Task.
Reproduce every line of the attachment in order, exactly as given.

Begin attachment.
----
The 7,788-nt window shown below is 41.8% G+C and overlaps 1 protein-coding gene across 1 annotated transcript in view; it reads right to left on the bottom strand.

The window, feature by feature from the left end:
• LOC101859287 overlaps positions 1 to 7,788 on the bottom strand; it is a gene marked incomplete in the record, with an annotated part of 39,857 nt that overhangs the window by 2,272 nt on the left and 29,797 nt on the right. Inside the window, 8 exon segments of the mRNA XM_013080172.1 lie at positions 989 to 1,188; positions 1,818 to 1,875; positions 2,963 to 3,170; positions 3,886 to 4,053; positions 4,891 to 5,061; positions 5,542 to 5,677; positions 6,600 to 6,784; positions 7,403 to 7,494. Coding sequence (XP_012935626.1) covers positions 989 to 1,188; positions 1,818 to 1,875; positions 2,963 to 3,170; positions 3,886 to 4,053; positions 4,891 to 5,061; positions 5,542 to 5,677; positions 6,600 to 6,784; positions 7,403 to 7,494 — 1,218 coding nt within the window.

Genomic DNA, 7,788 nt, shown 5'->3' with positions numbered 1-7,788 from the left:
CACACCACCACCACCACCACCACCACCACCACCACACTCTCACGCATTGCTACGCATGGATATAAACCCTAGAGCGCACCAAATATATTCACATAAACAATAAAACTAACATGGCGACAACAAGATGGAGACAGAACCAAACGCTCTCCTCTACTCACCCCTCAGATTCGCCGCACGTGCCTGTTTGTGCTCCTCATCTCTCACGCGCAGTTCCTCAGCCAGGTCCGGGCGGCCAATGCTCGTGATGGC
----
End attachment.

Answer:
The 7,788-nt window shown below is 41.8% G+C and overlaps 1 protein-coding gene across 1 annotated transcript in view; it reads right to left on the bottom strand.

The window, feature by feature from the left end:
• LOC101859287 overlaps positions 1 to 7,788 on the bottom strand; it is a gene marked incomplete in the record, with an annotated part of 39,857 nt that overhangs the window by 2,272 nt on the left and 29,797 nt on the right. Inside the window, 8 exon segments of the mRNA XM_013080172.1 lie at positions 989 to 1,188; positions 1,818 to 1,875; positions 2,963 to 3,170; positions 3,886 to 4,053; positions 4,891 to 5,061; positions 5,542 to 5,677; positions 6,600 to 6,784; positions 7,403 to 7,494. Coding sequence (XP_012935626.1) covers positions 989 to 1,188; positions 1,818 to 1,875; positions 2,963 to 3,170; positions 3,886 to 4,053; positions 4,891 to 5,061; positions 5,542 to 5,677; positions 6,600 to 6,784; positions 7,403 to 7,494 — 1,218 coding nt within the window.

Genomic DNA, 7,788 nt, shown 5'->3' with positions numbered 1-7,788 from the left:
CACACCACCACCACCACCACCACCACCACCACCACACTCTCACGCATTGCTACGCATGGATATAAACCCTAGAGCGCACCAAATATATTCACATAAACAATAAAACTAACATGGCGACAACAAGATGGAGACAGAACCAAACGCTCTCCTCTACTCACCCCTCAGATTCGCCGCACGTGCCTGTTTGTGCTCCTCATCTCTCACGCGCAGTTCCTCAGCCAGGTCCGGGCGGCCAATGCTCGTGATGGC